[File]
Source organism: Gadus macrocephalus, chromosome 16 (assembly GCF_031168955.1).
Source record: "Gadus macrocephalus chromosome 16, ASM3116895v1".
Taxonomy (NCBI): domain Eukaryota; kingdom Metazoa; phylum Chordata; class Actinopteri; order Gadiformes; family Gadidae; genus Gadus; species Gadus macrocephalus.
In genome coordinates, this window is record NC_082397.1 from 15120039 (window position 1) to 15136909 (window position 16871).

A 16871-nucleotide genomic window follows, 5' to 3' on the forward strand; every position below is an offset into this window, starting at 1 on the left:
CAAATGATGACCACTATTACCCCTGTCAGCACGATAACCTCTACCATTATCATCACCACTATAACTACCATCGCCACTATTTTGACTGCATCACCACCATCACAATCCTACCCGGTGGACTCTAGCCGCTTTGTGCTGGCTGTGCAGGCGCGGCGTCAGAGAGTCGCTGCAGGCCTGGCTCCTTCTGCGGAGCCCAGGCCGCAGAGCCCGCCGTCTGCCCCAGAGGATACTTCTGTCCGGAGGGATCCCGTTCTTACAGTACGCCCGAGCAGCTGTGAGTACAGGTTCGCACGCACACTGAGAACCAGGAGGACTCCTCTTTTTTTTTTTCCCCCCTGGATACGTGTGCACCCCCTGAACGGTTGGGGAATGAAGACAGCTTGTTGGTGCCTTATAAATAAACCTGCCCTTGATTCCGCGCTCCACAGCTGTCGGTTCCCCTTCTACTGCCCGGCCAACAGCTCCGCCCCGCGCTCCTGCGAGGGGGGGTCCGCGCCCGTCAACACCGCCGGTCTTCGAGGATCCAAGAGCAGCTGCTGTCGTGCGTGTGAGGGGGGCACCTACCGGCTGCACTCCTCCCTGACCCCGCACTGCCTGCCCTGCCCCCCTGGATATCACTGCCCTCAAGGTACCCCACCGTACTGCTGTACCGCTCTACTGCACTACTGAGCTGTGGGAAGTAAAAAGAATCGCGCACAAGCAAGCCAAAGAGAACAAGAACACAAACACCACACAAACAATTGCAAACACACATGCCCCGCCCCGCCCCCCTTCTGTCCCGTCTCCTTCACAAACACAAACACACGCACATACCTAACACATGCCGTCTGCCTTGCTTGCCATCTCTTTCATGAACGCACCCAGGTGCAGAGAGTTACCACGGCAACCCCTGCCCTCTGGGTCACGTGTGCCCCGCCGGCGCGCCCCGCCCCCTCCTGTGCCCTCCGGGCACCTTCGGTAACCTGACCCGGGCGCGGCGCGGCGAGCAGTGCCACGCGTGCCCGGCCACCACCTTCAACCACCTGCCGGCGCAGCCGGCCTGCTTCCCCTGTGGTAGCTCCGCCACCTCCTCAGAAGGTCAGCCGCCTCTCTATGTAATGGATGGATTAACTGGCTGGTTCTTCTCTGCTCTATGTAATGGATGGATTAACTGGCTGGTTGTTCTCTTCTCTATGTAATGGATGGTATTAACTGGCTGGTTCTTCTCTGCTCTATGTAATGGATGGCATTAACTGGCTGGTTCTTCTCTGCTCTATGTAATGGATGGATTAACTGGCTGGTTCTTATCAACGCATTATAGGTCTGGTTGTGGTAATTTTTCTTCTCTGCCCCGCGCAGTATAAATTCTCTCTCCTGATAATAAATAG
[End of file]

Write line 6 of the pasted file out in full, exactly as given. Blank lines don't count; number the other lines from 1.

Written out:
CAAATGATGACCACTATTACCCCTGTCAGCACGATAACCTCTACCATTATCATCACCACTATAACTACCATCGCCACTATTTTGACTGCATCACCACCATCACAATCCTACCCGGTGGACTCTAGCCGCTTTGTGCTGGCTGTGCAGGCGCGGCGTCAGAGAGTCGCTGCAGGCCTGGCTCCTTCTGCGGAGCCCAGGCCGCAGAGCCCGCCGTCTGCCCCAGAGGATACTTCTGTCCGGAGGGATCCCGTTCTTACAGTACGCCCGAGCAGCTGTGAGTACAGGTTCGCACGCACACTGAGAACCAGGAGGACTCCTCTTTTTTTTTTTCCCCCCTGGATACGTGTGCACCCCCTGAACGGTTGGGGAATGAAGACAGCTTGTTGGTGCCTTATAAATAAACCTGCCCTTGATTCCGCGCTCCACAGCTGTCGGTTCCCCTTCTACTGCCCGGCCAACAGCTCCGCCCCGCGCTCCTGCGAGGGGGGGTCCGCGCCCGTCAACACCGCCGGTCTTCGAGGATCCAAGAGCAGCTGCTGTCGTGCGTGTGAGGGGGGCACCTACCGGCTGCACTCCTCCCTGACCCCGCACTGCCTGCCCTGCCCCCCTGGATATCACTGCCCTCAAGGTACCCCACCGTACTGCTGTACCGCTCTACTGCACTACTGAGCTGTGGGAAGTAAAAAGAATCGCGCACAAGCAAGCCAAAGAGAACAAGAACACAAACACCACACAAACAATTGCAAACACACATGCCCCGCCCCGCCCCCCTTCTGTCCCGTCTCCTTCACAAACACAAACACACGCACATACCTAACACATGCCGTCTGCCTTGCTTGCCATCTCTTTCATGAACGCACCCAGGTGCAGAGAGTTACCACGGCAACCCCTGCCCTCTGGGTCACGTGTGCCCCGCCGGCGCGCCCCGCCCCCTCCTGTGCCCTCCGGGCACCTTCGGTAACCTGACCCGGGCGCGGCGCGGCGAGCAGTGCCACGCGTGCCCGGCCACCACCTTCAACCACCTGCCGGCGCAGCCGGCCTGCTTCCCCTGTGGTAGCTCCGCCACCTCCTCAGAAGGTCAGCCGCCTCTCTATGTAATGGATGGATTAACTGGCTGGTTCTTCTCTGCTCTATGTAATGGATGGATTAACTGGCTGGTTGTTCTCTTCTCTATGTAATGGATGGTATTAACTGGCTGGTTCTTCTCTGCTCTATGTAATGGATGGCATTAACTGGCTGGTTCTTCTCTGCTCTATGTAATGGATGGATTAACTGGCTGGTTCTTATCAACGCATTATAGGTCTGGTTGTGGTAATTTTTCTTCTCTGCCCCGCGCAGTATAAATTCTCTCTCCTGATAATAAATAG